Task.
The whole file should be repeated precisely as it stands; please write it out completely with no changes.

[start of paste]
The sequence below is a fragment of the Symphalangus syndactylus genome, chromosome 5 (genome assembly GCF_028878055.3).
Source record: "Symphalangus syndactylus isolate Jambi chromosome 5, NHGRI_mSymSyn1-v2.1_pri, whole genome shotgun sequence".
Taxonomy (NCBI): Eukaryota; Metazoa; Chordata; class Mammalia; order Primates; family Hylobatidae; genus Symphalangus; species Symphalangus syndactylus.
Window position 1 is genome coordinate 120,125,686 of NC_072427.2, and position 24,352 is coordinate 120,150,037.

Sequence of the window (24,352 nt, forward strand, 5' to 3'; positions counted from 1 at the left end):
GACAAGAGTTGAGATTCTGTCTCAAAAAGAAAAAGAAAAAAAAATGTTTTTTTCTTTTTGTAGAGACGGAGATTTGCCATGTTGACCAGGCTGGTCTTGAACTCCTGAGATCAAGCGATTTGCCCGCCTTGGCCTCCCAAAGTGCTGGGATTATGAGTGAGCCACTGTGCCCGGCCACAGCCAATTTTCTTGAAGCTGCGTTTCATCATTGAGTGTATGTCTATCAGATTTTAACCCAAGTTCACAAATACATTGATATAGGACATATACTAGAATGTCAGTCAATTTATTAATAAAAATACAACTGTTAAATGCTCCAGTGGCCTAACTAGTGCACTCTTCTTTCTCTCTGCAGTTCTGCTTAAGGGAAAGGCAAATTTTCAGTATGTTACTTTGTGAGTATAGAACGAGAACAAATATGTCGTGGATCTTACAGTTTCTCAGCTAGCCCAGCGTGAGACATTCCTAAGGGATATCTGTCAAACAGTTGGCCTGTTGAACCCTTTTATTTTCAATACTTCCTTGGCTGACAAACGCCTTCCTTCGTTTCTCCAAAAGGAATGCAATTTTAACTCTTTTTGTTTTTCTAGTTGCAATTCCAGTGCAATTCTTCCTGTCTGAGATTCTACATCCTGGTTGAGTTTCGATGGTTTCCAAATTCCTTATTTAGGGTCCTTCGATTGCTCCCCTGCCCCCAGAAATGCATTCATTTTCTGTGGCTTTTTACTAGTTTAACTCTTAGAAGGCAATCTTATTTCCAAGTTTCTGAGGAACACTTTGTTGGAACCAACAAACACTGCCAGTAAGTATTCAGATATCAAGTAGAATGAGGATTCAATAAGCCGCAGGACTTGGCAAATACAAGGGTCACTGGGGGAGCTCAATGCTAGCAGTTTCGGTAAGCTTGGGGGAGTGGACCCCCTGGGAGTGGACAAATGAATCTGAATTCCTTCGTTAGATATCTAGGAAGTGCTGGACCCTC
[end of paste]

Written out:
The sequence below is a fragment of the Symphalangus syndactylus genome, chromosome 5 (genome assembly GCF_028878055.3).
Source record: "Symphalangus syndactylus isolate Jambi chromosome 5, NHGRI_mSymSyn1-v2.1_pri, whole genome shotgun sequence".
Taxonomy (NCBI): Eukaryota; Metazoa; Chordata; class Mammalia; order Primates; family Hylobatidae; genus Symphalangus; species Symphalangus syndactylus.
Window position 1 is genome coordinate 120,125,686 of NC_072427.2, and position 24,352 is coordinate 120,150,037.

Sequence of the window (24,352 nt, forward strand, 5' to 3'; positions counted from 1 at the left end):
GACAAGAGTTGAGATTCTGTCTCAAAAAGAAAAAGAAAAAAAAATGTTTTTTTCTTTTTGTAGAGACGGAGATTTGCCATGTTGACCAGGCTGGTCTTGAACTCCTGAGATCAAGCGATTTGCCCGCCTTGGCCTCCCAAAGTGCTGGGATTATGAGTGAGCCACTGTGCCCGGCCACAGCCAATTTTCTTGAAGCTGCGTTTCATCATTGAGTGTATGTCTATCAGATTTTAACCCAAGTTCACAAATACATTGATATAGGACATATACTAGAATGTCAGTCAATTTATTAATAAAAATACAACTGTTAAATGCTCCAGTGGCCTAACTAGTGCACTCTTCTTTCTCTCTGCAGTTCTGCTTAAGGGAAAGGCAAATTTTCAGTATGTTACTTTGTGAGTATAGAACGAGAACAAATATGTCGTGGATCTTACAGTTTCTCAGCTAGCCCAGCGTGAGACATTCCTAAGGGATATCTGTCAAACAGTTGGCCTGTTGAACCCTTTTATTTTCAATACTTCCTTGGCTGACAAACGCCTTCCTTCGTTTCTCCAAAAGGAATGCAATTTTAACTCTTTTTGTTTTTCTAGTTGCAATTCCAGTGCAATTCTTCCTGTCTGAGATTCTACATCCTGGTTGAGTTTCGATGGTTTCCAAATTCCTTATTTAGGGTCCTTCGATTGCTCCCCTGCCCCCAGAAATGCATTCATTTTCTGTGGCTTTTTACTAGTTTAACTCTTAGAAGGCAATCTTATTTCCAAGTTTCTGAGGAACACTTTGTTGGAACCAACAAACACTGCCAGTAAGTATTCAGATATCAAGTAGAATGAGGATTCAATAAGCCGCAGGACTTGGCAAATACAAGGGTCACTGGGGGAGCTCAATGCTAGCAGTTTCGGTAAGCTTGGGGGAGTGGACCCCCTGGGAGTGGACAAATGAATCTGAATTCCTTCGTTAGATATCTAGGAAGTGCTGGACCCTC